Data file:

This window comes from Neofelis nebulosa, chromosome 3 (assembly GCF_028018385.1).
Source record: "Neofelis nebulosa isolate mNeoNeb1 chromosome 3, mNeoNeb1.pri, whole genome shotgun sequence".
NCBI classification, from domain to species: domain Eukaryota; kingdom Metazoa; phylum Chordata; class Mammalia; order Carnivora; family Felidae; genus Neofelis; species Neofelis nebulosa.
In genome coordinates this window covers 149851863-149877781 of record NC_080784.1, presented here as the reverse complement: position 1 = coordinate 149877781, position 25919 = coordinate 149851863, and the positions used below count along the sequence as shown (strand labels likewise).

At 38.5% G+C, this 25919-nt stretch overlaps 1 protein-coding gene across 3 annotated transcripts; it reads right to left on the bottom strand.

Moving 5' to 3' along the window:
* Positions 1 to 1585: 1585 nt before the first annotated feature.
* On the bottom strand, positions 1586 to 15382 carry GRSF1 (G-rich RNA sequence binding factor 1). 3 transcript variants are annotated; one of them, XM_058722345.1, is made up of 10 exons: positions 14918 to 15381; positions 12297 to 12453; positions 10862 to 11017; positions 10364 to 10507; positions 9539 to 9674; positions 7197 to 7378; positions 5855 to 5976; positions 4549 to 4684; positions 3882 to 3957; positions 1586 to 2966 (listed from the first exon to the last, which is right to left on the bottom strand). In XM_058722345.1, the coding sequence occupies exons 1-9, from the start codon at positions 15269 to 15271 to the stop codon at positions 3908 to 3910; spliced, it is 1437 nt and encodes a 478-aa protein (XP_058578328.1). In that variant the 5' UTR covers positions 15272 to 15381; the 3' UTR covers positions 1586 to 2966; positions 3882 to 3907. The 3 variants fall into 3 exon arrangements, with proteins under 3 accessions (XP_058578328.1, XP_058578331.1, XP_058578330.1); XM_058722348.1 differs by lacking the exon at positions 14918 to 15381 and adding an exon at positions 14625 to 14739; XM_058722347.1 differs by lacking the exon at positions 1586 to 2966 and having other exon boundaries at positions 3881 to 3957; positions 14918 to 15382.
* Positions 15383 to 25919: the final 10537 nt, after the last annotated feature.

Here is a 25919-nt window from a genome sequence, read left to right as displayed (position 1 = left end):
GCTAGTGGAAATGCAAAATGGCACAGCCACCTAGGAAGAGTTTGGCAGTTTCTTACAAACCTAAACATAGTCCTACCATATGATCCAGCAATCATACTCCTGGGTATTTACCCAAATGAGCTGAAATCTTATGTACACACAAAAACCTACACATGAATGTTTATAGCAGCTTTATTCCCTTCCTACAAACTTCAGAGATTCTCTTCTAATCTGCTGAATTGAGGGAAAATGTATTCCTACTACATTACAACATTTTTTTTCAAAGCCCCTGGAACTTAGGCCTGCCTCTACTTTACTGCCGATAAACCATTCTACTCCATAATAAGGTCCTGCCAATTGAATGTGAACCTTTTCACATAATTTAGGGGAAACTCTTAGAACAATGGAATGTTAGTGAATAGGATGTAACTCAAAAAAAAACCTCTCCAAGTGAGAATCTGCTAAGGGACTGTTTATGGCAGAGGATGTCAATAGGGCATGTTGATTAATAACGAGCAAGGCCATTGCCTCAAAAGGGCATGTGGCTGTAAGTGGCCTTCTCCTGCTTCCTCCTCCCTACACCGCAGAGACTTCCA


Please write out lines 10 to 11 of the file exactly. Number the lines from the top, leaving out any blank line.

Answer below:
Here is a 25919-nt window from a genome sequence, read left to right as displayed (position 1 = left end):
GCTAGTGGAAATGCAAAATGGCACAGCCACCTAGGAAGAGTTTGGCAGTTTCTTACAAACCTAAACATAGTCCTACCATATGATCCAGCAATCATACTCCTGGGTATTTACCCAAATGAGCTGAAATCTTATGTACACACAAAAACCTACACATGAATGTTTATAGCAGCTTTATTCCCTTCCTACAAACTTCAGAGATTCTCTTCTAATCTGCTGAATTGAGGGAAAATGTATTCCTACTACATTACAACATTTTTTTTCAAAGCCCCTGGAACTTAGGCCTGCCTCTACTTTACTGCCGATAAACCATTCTACTCCATAATAAGGTCCTGCCAATTGAATGTGAACCTTTTCACATAATTTAGGGGAAACTCTTAGAACAATGGAATGTTAGTGAATAGGATGTAACTCAAAAAAAAACCTCTCCAAGTGAGAATCTGCTAAGGGACTGTTTATGGCAGAGGATGTCAATAGGGCATGTTGATTAATAACGAGCAAGGCCATTGCCTCAAAAGGGCATGTGGCTGTAAGTGGCCTTCTCCTGCTTCCTCCTCCCTACACCGCAGAGACTTCCA